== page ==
Welcome to Growbox Hill

Welcome to Growbox Hill
Welcome to Growbox HIll!

Monday, August 26, 2013

Plants and plants..

Saturday and I swear, it feels like the planting season is almost busier now than it was this spring!

This morning I noticed an unusual splash of color in the wee folk garden, turns out it was a rather lovely morning glory bloom
The picture really does not do the colors justice- it was more of a rich purple than blue, with the star in even deeper purple. Too bad there was only one bloom, there will be no seed.

Went out and collected a few more wild sweet pea pods today. If I keep this up I should be able to plant a gracious plenty patch in the yard next year.
And hooray! There is a bunch of ripe nasturtium seeds for the picking! I now have Fordhook mix, Alaska mix, and Cherry on the shelf drying. 

Also picked a couple more pounds of green beans. This batch will go onto the dehydrator too, but I'll start it in the morning. They really are magical- the more you pick, the more they produce. If this keeps up I will for sure be able to have a nice winter store of pickled, frozen, and dried beans, yay!! Top Crop Bean has really been the top crop this year.

The neighbor stopped by today and dropped off a large pot of freshly dug up Chocolate Mint, hooray! Kind of gives me the push I need to get the office side of trouble hill cleaned and dug up. I want to pull up all the pineapple mint that I can out of the herb garden and plant it over there too. Mint is super invasive and will grow into a wonderful cover for that currently yucky area. It's mowable too, hehehe, so it will smell great when I mow. And ticks tend to not favor mints. I think I want to find a citrus mint and an apple mint for around there too. The couple of ivys I pulled out of the solarium and planted down there is doing ok as well, so I just will leave it where it is. Sooner or later that too will grow in nice and thick.

And seed trading, wow seed trading. Ever since cleaning up my seed stock. So far I have gotten in 26 kinds of seeds, stuff I really wanted or didn't know I wanted. Been buffing up on the flowerseed stock for wintersowing :) I've sent out a lot more seed than that- I've sent out three newbie packets now. Very exciting is someone recently posted up a clearing out of seed stock because they aren't going to be gardening for the next year or two. It cost me a few stamps, but hopefully I will get some good beans for the garden :)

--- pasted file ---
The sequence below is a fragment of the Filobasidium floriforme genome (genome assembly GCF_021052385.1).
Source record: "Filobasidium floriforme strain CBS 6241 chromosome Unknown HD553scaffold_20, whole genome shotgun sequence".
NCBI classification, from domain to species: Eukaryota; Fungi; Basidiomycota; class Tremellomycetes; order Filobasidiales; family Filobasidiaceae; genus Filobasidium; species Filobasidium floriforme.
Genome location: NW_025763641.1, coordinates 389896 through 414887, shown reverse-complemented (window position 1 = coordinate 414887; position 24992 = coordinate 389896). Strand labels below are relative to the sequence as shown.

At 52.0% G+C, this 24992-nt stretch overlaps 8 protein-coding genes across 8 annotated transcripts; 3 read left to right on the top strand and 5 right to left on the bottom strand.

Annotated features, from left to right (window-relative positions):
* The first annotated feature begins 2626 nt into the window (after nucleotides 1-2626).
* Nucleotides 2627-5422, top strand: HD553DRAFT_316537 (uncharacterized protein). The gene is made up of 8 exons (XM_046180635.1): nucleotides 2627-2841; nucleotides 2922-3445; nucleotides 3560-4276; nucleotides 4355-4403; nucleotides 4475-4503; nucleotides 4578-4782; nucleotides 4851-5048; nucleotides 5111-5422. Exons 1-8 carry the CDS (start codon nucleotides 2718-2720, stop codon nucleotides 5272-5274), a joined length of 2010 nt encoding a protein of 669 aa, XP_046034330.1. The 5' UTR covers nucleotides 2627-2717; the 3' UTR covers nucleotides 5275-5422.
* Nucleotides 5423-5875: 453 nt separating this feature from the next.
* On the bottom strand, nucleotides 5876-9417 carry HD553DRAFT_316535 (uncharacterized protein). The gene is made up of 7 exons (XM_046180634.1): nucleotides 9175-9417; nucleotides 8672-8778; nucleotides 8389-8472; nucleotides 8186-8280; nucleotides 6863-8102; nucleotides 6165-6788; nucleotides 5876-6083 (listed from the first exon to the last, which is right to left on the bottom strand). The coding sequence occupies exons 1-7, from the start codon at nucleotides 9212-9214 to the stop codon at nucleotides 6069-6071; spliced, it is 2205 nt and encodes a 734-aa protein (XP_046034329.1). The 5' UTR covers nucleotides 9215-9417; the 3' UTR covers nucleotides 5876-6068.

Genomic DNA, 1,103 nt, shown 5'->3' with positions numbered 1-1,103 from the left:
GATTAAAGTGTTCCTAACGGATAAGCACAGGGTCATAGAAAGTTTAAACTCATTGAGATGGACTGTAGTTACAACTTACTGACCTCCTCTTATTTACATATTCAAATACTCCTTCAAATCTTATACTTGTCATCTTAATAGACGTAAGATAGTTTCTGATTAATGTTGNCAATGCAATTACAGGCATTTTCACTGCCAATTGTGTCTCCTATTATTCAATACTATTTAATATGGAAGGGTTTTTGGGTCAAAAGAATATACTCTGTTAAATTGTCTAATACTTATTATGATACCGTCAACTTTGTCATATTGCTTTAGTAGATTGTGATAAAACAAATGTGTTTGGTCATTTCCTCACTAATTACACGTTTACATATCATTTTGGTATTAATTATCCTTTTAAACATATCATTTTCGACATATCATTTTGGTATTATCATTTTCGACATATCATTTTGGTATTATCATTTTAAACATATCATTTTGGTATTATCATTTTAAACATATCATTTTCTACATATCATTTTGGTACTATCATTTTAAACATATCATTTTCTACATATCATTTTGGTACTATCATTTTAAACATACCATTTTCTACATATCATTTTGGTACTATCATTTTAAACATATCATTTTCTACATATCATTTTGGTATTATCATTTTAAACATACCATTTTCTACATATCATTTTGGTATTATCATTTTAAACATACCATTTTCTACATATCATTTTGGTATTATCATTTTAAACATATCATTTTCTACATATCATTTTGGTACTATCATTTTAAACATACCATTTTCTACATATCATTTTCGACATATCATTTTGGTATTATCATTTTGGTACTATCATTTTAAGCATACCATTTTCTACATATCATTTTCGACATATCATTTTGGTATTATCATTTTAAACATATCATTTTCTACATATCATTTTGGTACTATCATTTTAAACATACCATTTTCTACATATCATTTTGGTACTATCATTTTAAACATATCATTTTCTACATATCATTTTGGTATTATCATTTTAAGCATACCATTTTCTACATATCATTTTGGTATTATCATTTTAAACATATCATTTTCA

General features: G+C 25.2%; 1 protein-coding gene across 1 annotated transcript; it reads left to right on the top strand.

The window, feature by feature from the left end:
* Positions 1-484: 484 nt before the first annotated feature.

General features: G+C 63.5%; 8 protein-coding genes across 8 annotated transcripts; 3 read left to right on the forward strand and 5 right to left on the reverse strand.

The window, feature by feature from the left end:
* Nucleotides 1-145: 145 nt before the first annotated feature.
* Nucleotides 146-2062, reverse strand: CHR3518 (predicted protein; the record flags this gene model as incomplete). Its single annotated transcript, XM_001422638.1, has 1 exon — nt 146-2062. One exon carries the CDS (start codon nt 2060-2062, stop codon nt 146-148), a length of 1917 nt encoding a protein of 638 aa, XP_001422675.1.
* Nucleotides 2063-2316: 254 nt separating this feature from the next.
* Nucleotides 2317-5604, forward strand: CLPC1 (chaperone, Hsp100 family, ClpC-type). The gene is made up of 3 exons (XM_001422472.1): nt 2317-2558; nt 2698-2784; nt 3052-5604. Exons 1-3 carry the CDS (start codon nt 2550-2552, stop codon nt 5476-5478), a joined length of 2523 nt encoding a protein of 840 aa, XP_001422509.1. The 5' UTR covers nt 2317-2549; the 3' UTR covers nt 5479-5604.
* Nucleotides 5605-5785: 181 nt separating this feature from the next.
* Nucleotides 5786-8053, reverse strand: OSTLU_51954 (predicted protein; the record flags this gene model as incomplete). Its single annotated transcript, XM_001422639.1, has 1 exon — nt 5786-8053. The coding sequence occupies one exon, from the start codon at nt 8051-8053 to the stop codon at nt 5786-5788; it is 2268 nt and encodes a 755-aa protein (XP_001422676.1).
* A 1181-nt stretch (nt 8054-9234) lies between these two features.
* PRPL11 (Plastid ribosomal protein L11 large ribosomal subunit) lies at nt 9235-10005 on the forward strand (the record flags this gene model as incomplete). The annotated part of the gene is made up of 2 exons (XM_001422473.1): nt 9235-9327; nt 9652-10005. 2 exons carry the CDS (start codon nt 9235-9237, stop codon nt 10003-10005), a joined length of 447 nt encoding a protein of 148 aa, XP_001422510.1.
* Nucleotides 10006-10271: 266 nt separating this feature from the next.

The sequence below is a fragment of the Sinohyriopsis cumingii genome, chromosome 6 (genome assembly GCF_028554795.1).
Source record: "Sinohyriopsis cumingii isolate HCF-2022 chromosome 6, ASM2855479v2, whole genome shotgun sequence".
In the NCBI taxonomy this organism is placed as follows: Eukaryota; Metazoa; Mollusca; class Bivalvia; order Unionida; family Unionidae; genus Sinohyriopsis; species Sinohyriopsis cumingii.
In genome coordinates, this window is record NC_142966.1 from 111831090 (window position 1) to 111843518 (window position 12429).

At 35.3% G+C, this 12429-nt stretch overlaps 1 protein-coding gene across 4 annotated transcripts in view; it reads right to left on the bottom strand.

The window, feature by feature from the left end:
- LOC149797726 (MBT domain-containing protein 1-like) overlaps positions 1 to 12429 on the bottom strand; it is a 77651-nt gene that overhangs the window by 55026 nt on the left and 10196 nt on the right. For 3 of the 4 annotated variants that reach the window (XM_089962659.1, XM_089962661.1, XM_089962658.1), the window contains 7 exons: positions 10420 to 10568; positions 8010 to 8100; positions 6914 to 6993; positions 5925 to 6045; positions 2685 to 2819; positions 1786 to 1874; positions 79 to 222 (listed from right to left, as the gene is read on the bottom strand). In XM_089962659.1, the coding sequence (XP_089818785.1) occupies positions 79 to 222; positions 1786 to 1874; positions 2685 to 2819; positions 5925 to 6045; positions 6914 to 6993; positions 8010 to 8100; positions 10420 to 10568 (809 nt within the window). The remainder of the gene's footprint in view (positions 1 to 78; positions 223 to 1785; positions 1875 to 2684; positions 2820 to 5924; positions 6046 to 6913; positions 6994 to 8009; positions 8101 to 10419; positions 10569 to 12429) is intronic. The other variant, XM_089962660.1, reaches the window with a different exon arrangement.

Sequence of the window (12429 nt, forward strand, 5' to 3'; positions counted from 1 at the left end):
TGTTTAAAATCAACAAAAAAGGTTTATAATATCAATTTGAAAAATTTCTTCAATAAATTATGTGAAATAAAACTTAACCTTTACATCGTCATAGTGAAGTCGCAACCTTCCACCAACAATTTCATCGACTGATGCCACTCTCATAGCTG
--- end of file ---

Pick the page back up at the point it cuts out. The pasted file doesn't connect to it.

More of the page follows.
The germination test I set up the other day is already yielding results. A couple of the peppers have shown sprouts and been removed. A couple of the allium seed of whatever type from the corner of the solarium sprouted, and I put those in a pot. Figured why not, now's the time to sprout and grow other alliums. Whatever grows up I will plant in by the parent plant. Make a nice little patch of whatever it is there.
I decided to put the seed sandwich out on the office railing to heat up nicely in the sun all day, beats my counter right now.

And more wintersowing research... Turns out part of my craptacular growing in general has been due to not accurately knowing my growing zone. I was in zone 5b forever, now I'm in a tiny 6b area. And yep, just a mile inland to town of where they normally base the zone is indeed 5b. Like effect is entirely different here in a lot of ways.
So now I'm resetting all my notes to that. Heh, been going through a big ole stack of Organic Gardening mags from about 15 years ago. Sooo much good information, and apparently I did go through them at one point and highlight important info, lol. Now I'm tagging off the pages to put into the GbHB. I want to wintersow as many flowers as I can for next spring. And Ornamental Kale. I want to grow a bunch of that in the spring, and now I have a bunch of seed :) Where? Around the bases of two trees by the easement drive, where mowing is kind of a chore. Kale is biennial, so I can do a couple years worth of pretty greens growing around them, and mowing wont hurt too much.